How is it that we refuse to forgive?
Dare we ask for more than His sacrifice?
Are we more righteous than He who would cleanse?
Yet, we cast the first stone, quick to chastise.

Why do we turn from the beauty of Him,
preferring darkness to One Right and Fair
and fixing our eyes on weakness and sin,
shamelessly feast on transgression laid bare?

Are we not sinners redeemed at great cost,
and but for Christ’s blood yet hopeless and lost?

By His Grace and for the Gospel,
Terrie van Baarsel

Something Real

“There must be something real of the work of Christ in the moment-by-moment life, something real of the forgiveness of specific sin brought under the blood of Christ, something real in Christ’s bearing His fruit through me through the indwelling of the Holy Spirit. These things must be there. There is nothing more ugly in all the world, nothing that more turns people aside, than a dead orthodoxy.”

-Francis A. Schaeffer, Two Contents, Two Realities

The Gospel changes everything. Once a man’s eyes are opened and he realizes what a predicament he is in because of  his sin, there is nothing else to do but turn to Christ. The work of the Spirit of God in regenerating a soul is a real event. It works itself out in how a man lives his life, his attitude towards sin, who he turns to in time of need, and how he views other people, his station in life, and the whole world around him. There is no compartmentalizing the Gospel. If the truth about  the holiness of God, the magnitude of sin, and the amazing gift of salvation has not changed the whole man, his is a dead and ugly orthodoxy, indeed.

We can make lists of rules to follow, promise to do better, and even be quite adept at  presenting ourselves as “good” in front of other people, but these things are not the real workings of redemption. The man who practices Christianity this way will at best fail in his attempts to muster up a life of obedience to God, and at worst could be fooling himself as to whether he is really saved at all.

Man has a real problem. Sin. He is lost apart from the Grace and Mercy of a real salvation. Try putting an imaginary bandage on a bleeding man. What folly! “…Christ Jesus came into the world to save sinners, of whom I am chief” (I Timothy 1:15). I need a real Savior, and so do you. And that’s why the Gospel is such good news. Real, good news.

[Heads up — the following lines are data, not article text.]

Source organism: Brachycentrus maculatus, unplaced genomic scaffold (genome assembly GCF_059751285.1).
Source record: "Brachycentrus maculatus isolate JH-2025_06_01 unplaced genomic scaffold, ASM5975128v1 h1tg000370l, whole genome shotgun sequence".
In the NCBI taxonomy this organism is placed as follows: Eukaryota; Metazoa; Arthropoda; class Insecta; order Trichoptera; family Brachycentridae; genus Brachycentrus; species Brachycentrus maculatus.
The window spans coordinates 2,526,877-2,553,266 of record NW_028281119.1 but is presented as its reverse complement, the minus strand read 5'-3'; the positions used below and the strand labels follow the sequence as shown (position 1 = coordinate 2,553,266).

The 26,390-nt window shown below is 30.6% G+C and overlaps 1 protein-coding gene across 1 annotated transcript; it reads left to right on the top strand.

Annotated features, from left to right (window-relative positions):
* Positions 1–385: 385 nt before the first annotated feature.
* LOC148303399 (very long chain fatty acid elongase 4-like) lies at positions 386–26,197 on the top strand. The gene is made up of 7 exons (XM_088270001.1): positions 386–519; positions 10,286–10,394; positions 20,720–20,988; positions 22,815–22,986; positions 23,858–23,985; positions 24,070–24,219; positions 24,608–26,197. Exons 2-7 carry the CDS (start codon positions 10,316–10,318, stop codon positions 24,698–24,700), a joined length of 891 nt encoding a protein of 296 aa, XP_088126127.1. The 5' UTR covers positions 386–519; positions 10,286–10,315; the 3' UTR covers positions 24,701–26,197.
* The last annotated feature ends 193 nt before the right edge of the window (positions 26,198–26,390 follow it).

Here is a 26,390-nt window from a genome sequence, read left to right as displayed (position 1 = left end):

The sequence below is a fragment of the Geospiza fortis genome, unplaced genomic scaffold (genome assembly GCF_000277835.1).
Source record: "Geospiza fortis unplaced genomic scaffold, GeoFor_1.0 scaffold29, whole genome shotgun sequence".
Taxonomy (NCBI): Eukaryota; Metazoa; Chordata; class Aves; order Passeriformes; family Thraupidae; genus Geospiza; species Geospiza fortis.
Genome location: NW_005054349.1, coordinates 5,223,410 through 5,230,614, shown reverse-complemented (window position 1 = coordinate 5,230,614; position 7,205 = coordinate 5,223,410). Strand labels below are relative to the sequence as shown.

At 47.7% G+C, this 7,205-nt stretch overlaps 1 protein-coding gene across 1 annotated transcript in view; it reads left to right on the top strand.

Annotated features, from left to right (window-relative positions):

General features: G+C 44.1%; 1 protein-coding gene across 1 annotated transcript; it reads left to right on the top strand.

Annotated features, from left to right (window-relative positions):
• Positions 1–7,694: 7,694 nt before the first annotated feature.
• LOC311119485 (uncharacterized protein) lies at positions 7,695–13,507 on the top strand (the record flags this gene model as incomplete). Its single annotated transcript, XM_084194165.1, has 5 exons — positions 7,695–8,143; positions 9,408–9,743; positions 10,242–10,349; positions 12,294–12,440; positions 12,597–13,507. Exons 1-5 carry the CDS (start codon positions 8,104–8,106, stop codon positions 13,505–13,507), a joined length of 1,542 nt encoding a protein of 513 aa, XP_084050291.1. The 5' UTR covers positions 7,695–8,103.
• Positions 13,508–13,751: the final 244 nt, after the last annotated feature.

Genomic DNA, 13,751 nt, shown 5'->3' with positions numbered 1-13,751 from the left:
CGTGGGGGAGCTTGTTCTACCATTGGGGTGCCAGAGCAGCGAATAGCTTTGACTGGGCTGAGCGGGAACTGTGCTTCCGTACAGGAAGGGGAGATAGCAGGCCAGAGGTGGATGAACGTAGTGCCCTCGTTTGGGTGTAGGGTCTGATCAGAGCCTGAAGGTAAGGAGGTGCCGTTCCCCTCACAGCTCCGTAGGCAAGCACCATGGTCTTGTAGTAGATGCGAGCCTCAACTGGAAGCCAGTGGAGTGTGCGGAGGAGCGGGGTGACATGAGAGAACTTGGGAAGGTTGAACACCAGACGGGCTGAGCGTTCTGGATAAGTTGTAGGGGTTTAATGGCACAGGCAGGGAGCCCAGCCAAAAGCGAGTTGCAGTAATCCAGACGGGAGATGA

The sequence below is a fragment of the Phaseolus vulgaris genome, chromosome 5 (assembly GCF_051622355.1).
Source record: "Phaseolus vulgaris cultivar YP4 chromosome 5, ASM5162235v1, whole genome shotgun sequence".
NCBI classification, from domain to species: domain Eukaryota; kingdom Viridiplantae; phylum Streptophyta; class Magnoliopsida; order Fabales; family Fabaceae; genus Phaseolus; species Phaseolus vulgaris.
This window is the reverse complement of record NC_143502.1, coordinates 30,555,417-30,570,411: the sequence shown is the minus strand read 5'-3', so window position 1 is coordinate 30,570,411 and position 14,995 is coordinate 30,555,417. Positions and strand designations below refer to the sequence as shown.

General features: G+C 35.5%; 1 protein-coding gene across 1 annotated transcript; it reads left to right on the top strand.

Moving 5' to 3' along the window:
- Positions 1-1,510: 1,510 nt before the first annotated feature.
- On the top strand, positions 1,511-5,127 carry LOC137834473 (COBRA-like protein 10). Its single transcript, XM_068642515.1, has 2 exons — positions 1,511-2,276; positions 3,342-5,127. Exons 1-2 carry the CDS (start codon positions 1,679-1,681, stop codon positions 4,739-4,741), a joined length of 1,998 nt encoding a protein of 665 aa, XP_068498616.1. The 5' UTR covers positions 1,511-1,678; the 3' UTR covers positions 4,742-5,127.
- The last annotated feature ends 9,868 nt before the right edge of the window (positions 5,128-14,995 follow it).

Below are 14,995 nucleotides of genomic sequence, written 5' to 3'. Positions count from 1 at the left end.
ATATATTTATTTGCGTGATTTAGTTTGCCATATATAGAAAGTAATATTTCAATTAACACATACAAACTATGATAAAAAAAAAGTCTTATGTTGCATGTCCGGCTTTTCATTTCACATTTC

By His Grace and for the Gospel,
Terrie van Baarsel

(See: 2 Corinthians 5:17, 13:5; Romans 1:16; Galatians 1:8)

The Mercy of God’s Word

“For by His Word, God rendered faith unambiguous forever… “  (John Calvin-Institutes Book One 6.2)

God’s Word is a Mercy. It makes clear man’s dilemma and solves his most basic problem. A man need not grope in the darkness in hopes of discovering clarity in the shadows. He will not find what he is looking for there. Obscurity begets ambiguity and hopelessness, blurring the outline of what life lived in subjection to the Trinity can be.

God’s Word is a Mercy. It is a reflection of the Sovereign One, Ruler of the universe. If creation whispers the Name of the Creator, and by so doing leaves man without excuse; God’s Word is the executioner’s sword, putting to death all pretext of self-justification.

God’s Word is a Mercy. It is the antidote to the desperation man feels when the realization of his true predicament takes hold. God’s Word is a lifeline. A blueprint for salvation. It is the foundation upon which changed lives are built. The blind see. The deaf hear. God’s Word relieves man of his awful burden and gives birth to faith.

God’s Word is a Mercy. It is shelter against the storm. God’s Word defends. God’s Word protects. It forms the underpinnings of strength and the groundwork for wisdom. God’s Word is a refuge for the sinner and a safety net for the weak. God’s Word never fails.

God’s Word is a Mercy. It is nourishment and real sustenance. It offers the bread of life in famine and living water in drought. It is the marriage feast’s miracle wine, undiluted and pure. God’s Word is a banquet fit for a king, yet bids the needy come eat.

God’s Word is a songbird singing in the deepest of nights. Hear it.

By His Grace and for the Gospel,
Terrie van Baarsel